Trois couleurs: Bleu
France / Poland, 1993
Review by Rumsey Taylor
Posted on 11 July 2004
Midway through Blue, Julie, a recently made widow, visits her mother in a rest home. The older woman is distant (she does not recognize her daughter). On a television in front of them are images of older people bungee jumping against a soft blue sky. Julie becomes distracted by the television momentarily, as if she is briefly interested in the odd sport.
The image of the bungee jumpers can be aligned with Julie’s case. Both are seeking escape; dissimilarly, however, for Julie there is no immediate catharsis upon losing both her husband and daughter in a car crash.
In the days following her loss Julie exercises an ability to remain numb to any human feeling. She sleeps with her husband’s assistant (who has secretly loved her, it is revealed), in a disinterested seduction, in an effort to feel. The next morning she suddenly leaves, chafing her clenched fist against a stone wall as she retreats. Neither action results in any identifiable emotion in her face.
Julie’s chief aim is to rid herself of the memory of her family, including her house and money. She moves to an apartment in Paris and adopts her maiden name. “What will you do?” asks her lawyer. “Nothing” she replies bluntly. Anonymity will be her freedom.
Upon her relocation Julie retreats frequently to a pool (often she is alone, immersed in an expanse of blue). On one visit she exits the pool and a swarm of children jump in. Each is wearing a white skullcap and bathing suit and red floaties. This action is filmed in shallow focus, and it appears as streams of the colors white and red flowing past her in a current. The symbolism in this scene seems intended. Its meaning, if any, is infinitely debatable.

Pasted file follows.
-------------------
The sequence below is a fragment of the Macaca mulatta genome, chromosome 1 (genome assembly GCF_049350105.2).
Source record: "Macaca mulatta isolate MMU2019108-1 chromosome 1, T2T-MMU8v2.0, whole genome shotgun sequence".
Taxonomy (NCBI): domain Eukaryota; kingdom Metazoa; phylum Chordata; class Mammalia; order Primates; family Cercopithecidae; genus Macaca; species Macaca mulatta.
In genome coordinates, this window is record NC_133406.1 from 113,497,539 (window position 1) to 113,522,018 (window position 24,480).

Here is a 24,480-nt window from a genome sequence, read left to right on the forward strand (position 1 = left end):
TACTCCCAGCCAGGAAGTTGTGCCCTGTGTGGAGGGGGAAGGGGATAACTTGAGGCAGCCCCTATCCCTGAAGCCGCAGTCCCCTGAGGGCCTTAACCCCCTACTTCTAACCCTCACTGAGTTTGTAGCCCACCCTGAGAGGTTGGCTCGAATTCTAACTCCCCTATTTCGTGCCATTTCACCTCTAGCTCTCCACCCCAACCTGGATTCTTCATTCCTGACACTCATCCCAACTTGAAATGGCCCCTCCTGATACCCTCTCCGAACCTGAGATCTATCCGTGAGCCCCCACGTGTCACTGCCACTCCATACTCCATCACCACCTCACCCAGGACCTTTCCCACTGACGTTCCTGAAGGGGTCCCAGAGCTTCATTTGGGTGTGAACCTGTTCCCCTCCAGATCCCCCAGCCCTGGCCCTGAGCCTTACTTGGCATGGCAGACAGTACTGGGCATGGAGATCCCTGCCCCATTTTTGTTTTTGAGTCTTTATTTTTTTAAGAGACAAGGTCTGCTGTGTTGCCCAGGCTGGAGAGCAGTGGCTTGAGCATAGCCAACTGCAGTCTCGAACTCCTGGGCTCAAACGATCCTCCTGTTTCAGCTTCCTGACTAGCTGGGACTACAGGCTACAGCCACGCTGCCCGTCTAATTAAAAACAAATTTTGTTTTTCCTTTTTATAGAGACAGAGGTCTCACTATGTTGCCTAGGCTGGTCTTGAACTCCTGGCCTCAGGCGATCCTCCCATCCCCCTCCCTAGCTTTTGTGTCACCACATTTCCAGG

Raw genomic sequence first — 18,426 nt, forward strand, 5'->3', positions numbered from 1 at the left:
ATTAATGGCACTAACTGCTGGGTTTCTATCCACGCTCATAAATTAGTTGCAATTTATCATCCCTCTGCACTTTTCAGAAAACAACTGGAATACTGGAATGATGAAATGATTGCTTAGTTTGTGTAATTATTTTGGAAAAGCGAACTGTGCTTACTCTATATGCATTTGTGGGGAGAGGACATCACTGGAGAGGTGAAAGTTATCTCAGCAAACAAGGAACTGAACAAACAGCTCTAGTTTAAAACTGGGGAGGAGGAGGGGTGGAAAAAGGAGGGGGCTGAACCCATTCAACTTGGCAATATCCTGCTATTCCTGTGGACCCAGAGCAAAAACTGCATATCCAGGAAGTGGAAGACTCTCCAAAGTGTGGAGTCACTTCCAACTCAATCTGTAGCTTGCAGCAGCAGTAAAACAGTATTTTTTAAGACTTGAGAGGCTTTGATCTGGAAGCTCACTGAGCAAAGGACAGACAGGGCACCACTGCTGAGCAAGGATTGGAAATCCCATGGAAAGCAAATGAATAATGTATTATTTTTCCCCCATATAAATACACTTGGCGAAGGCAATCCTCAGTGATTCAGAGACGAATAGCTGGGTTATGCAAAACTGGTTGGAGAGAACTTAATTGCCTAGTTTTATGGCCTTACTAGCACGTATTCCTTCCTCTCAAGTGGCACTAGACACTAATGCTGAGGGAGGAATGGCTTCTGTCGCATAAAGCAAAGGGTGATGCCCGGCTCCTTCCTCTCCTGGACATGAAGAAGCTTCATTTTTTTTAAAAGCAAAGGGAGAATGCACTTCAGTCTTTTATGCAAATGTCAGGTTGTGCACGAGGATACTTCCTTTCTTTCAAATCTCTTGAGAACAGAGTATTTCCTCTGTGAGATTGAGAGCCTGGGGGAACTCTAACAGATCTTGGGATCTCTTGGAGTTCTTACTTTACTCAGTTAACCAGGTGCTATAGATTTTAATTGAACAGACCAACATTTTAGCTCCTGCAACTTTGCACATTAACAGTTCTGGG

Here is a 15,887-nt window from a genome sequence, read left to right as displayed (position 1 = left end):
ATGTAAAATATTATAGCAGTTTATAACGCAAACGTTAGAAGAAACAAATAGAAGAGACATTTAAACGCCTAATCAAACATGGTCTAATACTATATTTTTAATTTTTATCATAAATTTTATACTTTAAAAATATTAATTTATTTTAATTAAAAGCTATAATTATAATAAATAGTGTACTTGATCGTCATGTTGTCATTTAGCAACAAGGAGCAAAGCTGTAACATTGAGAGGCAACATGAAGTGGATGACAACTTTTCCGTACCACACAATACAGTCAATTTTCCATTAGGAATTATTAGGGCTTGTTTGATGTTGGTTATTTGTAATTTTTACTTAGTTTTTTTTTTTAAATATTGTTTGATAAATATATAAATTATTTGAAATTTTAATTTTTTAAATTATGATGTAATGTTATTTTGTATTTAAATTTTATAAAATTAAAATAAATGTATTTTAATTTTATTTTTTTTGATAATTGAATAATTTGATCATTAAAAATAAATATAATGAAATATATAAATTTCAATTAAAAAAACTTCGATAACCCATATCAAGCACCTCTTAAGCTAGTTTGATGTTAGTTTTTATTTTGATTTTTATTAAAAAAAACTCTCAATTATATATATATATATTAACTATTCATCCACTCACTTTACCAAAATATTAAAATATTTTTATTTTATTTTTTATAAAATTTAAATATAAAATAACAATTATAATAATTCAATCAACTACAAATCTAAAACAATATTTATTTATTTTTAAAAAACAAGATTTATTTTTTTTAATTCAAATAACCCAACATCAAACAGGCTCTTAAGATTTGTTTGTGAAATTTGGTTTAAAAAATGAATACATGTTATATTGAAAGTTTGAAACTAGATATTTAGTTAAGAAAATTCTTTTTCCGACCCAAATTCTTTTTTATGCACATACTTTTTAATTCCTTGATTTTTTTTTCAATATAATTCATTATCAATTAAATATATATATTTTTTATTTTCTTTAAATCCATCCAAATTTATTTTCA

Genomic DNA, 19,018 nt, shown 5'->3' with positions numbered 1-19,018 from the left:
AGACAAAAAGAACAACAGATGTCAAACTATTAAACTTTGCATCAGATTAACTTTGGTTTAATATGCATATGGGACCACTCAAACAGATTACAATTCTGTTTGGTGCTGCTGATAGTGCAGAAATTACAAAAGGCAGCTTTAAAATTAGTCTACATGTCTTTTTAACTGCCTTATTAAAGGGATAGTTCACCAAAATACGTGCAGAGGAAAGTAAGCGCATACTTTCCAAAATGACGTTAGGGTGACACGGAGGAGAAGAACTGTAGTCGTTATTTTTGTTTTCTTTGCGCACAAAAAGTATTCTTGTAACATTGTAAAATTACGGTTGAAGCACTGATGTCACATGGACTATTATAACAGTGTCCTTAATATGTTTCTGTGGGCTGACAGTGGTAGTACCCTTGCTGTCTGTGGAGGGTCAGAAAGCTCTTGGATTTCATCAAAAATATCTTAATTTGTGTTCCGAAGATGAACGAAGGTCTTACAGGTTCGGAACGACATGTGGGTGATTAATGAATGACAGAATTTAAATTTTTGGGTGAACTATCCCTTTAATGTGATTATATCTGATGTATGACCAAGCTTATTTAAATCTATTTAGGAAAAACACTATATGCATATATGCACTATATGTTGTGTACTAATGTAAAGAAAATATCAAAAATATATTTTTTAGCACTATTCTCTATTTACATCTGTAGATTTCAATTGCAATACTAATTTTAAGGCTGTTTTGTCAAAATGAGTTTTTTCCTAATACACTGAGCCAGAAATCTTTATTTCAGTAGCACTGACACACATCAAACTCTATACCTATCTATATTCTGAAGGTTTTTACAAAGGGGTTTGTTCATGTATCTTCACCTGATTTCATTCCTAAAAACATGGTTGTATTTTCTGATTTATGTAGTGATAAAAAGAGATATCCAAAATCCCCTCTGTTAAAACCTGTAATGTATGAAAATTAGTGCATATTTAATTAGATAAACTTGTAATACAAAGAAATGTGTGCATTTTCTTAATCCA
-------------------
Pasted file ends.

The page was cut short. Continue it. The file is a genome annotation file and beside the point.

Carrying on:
The closing sequence of Blue is a thing of complex ambiguity. A concerto penned by Julie’s late husband commands the sequence with sharp chords, and a patient camera pans across the film’s players. The sequence ends with the final image in the film, of Julie, whose face shows evidence of tears for the first time. This scene is a masterstroke, and appropriately ends the film without achieving closure.
Kieslowski is a master of subtlety and symbolic allusions, (primarily, color symbolism is in obvious abundance). The underlying trait of his trilogy is that people may come in contact with others only briefly, yet even the most minor interaction may carry a tremendous and unknown influence. The end of Blue evidences this, and correspondences between the remaining films in the trilogy further the notion.
Blue in the French flag denotes liberty, and it is with hesitation that I cite this detail for it forces certain interpretations of the film. Blue is justifiably the story of Julie’s liberation, though other emotive themes are at play. The French flag contains three colors, each attributed to an idiomatic and political usage. These three terms (in whole; not succession) are in use during the entire trilogy.
Blue is a gorgeous, dramatic and tragic film. It is worthy of being measured by its own singular worth. However, only when viewed as the opening of Kieslowski’s “Three Colors” does it garner further meaning …